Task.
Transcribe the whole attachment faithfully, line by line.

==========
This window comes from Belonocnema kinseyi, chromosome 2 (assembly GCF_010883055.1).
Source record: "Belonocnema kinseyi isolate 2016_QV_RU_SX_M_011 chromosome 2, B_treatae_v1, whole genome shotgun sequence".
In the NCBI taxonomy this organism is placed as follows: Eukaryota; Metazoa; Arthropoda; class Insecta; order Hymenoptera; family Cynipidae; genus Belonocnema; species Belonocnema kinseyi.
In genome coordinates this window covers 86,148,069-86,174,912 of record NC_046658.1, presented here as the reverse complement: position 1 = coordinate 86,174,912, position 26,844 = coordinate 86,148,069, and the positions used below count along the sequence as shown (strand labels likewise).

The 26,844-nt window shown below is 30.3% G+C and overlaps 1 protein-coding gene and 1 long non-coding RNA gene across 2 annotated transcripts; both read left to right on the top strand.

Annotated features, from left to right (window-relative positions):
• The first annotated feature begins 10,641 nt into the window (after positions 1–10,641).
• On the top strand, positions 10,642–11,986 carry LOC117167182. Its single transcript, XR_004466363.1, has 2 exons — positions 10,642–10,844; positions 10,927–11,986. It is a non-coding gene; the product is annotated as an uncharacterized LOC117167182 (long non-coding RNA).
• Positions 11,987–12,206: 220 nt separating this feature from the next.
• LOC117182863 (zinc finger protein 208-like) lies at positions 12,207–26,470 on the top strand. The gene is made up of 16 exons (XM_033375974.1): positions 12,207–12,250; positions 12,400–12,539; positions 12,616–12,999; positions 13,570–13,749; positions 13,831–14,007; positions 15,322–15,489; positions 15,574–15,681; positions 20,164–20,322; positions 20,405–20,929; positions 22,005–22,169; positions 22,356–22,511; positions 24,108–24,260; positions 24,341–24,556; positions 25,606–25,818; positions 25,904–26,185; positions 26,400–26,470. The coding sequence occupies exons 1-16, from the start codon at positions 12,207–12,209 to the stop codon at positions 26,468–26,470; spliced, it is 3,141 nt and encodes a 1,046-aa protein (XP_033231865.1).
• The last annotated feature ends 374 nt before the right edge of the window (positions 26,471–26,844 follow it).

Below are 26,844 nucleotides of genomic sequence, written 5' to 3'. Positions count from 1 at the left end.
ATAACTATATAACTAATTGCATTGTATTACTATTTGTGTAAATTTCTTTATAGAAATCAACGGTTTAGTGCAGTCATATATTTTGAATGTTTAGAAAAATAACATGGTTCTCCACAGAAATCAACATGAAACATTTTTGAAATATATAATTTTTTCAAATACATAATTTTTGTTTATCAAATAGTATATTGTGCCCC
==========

This window comes from Belonocnema kinseyi, chromosome 2 (assembly GCF_010883055.1).
Source record: "Belonocnema kinseyi isolate 2016_QV_RU_SX_M_011 chromosome 2, B_treatae_v1, whole genome shotgun sequence".
In the NCBI taxonomy this organism is placed as follows: Eukaryota; Metazoa; Arthropoda; class Insecta; order Hymenoptera; family Cynipidae; genus Belonocnema; species Belonocnema kinseyi.
In genome coordinates this window covers 86,148,069-86,174,912 of record NC_046658.1, presented here as the reverse complement: position 1 = coordinate 86,174,912, position 26,844 = coordinate 86,148,069, and the positions used below count along the sequence as shown (strand labels likewise).

The 26,844-nt window shown below is 30.3% G+C and overlaps 1 protein-coding gene and 1 long non-coding RNA gene across 2 annotated transcripts; both read left to right on the top strand.

Annotated features, from left to right (window-relative positions):
• The first annotated feature begins 10,641 nt into the window (after positions 1–10,641).
• On the top strand, positions 10,642–11,986 carry LOC117167182. Its single transcript, XR_004466363.1, has 2 exons — positions 10,642–10,844; positions 10,927–11,986. It is a non-coding gene; the product is annotated as an uncharacterized LOC117167182 (long non-coding RNA).
• Positions 11,987–12,206: 220 nt separating this feature from the next.
• LOC117182863 (zinc finger protein 208-like) lies at positions 12,207–26,470 on the top strand. The gene is made up of 16 exons (XM_033375974.1): positions 12,207–12,250; positions 12,400–12,539; positions 12,616–12,999; positions 13,570–13,749; positions 13,831–14,007; positions 15,322–15,489; positions 15,574–15,681; positions 20,164–20,322; positions 20,405–20,929; positions 22,005–22,169; positions 22,356–22,511; positions 24,108–24,260; positions 24,341–24,556; positions 25,606–25,818; positions 25,904–26,185; positions 26,400–26,470. The coding sequence occupies exons 1-16, from the start codon at positions 12,207–12,209 to the stop codon at positions 26,468–26,470; spliced, it is 3,141 nt and encodes a 1,046-aa protein (XP_033231865.1).
• The last annotated feature ends 374 nt before the right edge of the window (positions 26,471–26,844 follow it).

Below are 26,844 nucleotides of genomic sequence, written 5' to 3'. Positions count from 1 at the left end.
ATAACTATATAACTAATTGCATTGTATTACTATTTGTGTAAATTTCTTTATAGAAATCAACGGTTTAGTGCAGTCATATATTTTGAATGTTTAGAAAAATAACATGGTTCTCCACAGAAATCAACATGAAACATTTTTGAAATATATAATTTTTTCAAATACATAATTTTTGTTTATCAAATAGTATATTGTGCCCC